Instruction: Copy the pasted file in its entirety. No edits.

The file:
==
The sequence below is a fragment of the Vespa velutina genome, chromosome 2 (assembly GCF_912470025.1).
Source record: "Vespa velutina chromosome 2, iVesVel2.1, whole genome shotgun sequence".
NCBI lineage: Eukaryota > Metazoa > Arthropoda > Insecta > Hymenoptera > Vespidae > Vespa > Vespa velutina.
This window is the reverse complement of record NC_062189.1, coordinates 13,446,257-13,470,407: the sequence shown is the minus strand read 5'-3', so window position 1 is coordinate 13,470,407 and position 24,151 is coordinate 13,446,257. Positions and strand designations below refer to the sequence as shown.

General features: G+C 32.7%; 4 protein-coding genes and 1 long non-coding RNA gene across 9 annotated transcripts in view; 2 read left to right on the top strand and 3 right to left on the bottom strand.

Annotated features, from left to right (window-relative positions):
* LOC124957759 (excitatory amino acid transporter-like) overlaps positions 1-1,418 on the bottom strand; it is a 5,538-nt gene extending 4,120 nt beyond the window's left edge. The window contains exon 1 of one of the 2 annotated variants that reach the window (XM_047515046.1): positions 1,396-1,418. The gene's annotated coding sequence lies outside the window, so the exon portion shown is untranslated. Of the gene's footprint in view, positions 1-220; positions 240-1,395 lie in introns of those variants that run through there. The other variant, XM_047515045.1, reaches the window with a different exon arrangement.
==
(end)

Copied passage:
The sequence below is a fragment of the Vespa velutina genome, chromosome 2 (assembly GCF_912470025.1).
Source record: "Vespa velutina chromosome 2, iVesVel2.1, whole genome shotgun sequence".
NCBI lineage: Eukaryota > Metazoa > Arthropoda > Insecta > Hymenoptera > Vespidae > Vespa > Vespa velutina.
This window is the reverse complement of record NC_062189.1, coordinates 13,446,257-13,470,407: the sequence shown is the minus strand read 5'-3', so window position 1 is coordinate 13,470,407 and position 24,151 is coordinate 13,446,257. Positions and strand designations below refer to the sequence as shown.

General features: G+C 32.7%; 4 protein-coding genes and 1 long non-coding RNA gene across 9 annotated transcripts in view; 2 read left to right on the top strand and 3 right to left on the bottom strand.

Annotated features, from left to right (window-relative positions):
* LOC124957759 (excitatory amino acid transporter-like) overlaps positions 1-1,418 on the bottom strand; it is a 5,538-nt gene extending 4,120 nt beyond the window's left edge. The window contains exon 1 of one of the 2 annotated variants that reach the window (XM_047515046.1): positions 1,396-1,418. The gene's annotated coding sequence lies outside the window, so the exon portion shown is untranslated. Of the gene's footprint in view, positions 1-220; positions 240-1,395 lie in introns of those variants that run through there. The other variant, XM_047515045.1, reaches the window with a different exon arrangement.